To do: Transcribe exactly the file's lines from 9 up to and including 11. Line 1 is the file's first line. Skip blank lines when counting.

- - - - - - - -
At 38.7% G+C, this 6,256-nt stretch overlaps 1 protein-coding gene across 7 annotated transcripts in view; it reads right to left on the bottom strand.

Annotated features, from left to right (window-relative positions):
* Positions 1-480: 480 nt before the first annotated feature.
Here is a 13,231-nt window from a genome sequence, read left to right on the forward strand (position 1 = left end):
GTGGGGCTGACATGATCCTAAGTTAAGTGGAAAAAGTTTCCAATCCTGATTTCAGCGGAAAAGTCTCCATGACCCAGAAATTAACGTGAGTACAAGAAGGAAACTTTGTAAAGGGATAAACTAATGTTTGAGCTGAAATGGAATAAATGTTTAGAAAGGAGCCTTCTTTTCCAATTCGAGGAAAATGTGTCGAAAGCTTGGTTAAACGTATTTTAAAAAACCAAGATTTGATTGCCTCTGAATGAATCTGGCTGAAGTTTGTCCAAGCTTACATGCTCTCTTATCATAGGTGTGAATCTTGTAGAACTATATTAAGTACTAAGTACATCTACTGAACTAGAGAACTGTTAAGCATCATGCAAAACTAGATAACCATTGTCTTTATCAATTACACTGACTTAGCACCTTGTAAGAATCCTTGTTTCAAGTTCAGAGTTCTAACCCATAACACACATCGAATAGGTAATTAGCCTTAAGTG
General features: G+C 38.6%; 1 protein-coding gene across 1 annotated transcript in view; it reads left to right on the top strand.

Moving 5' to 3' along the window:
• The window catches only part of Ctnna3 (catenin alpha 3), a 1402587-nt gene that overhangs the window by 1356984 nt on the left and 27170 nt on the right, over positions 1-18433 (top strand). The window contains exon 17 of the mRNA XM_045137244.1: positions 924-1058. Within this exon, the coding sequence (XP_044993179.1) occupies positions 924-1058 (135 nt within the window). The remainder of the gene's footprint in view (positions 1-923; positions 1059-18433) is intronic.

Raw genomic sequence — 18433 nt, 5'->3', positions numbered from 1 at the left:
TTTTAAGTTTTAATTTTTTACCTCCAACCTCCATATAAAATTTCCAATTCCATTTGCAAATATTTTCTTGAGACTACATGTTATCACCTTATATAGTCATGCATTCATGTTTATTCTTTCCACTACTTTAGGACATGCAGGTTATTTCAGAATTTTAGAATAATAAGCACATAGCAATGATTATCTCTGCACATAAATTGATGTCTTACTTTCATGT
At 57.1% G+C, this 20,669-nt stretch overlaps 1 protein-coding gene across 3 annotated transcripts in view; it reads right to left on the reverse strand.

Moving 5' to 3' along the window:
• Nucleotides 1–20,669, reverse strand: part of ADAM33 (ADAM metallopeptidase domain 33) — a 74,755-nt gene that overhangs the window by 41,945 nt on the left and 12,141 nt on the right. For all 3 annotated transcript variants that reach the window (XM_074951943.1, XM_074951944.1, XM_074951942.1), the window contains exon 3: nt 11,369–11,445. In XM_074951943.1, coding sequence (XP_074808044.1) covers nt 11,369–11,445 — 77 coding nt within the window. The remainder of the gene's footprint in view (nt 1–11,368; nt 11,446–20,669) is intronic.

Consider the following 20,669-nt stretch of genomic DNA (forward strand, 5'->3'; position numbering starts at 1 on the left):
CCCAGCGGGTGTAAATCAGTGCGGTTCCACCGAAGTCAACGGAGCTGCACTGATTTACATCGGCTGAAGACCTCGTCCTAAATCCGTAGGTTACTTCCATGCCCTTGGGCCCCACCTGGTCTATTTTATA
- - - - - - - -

Raw genomic sequence — 18433 nt, 5'->3', positions numbered from 1 at the left:
TTTTAAGTTTTAATTTTTTACCTCCAACCTCCATATAAAATTTCCAATTCCATTTGCAAATATTTTCTTGAGACTACATGTTATCACCTTATATAGTCATGCATTCATGTTTATTCTTTCCACTACTTTAGGACATGCAGGTTATTTCAGAATTTTAGAATAATAAGCACATAGCAATGATTATCTCTGCACATAAATTGATGTCTTACTTTCATGT
At 57.1% G+C, this 20,669-nt stretch overlaps 1 protein-coding gene across 3 annotated transcripts in view; it reads right to left on the reverse strand.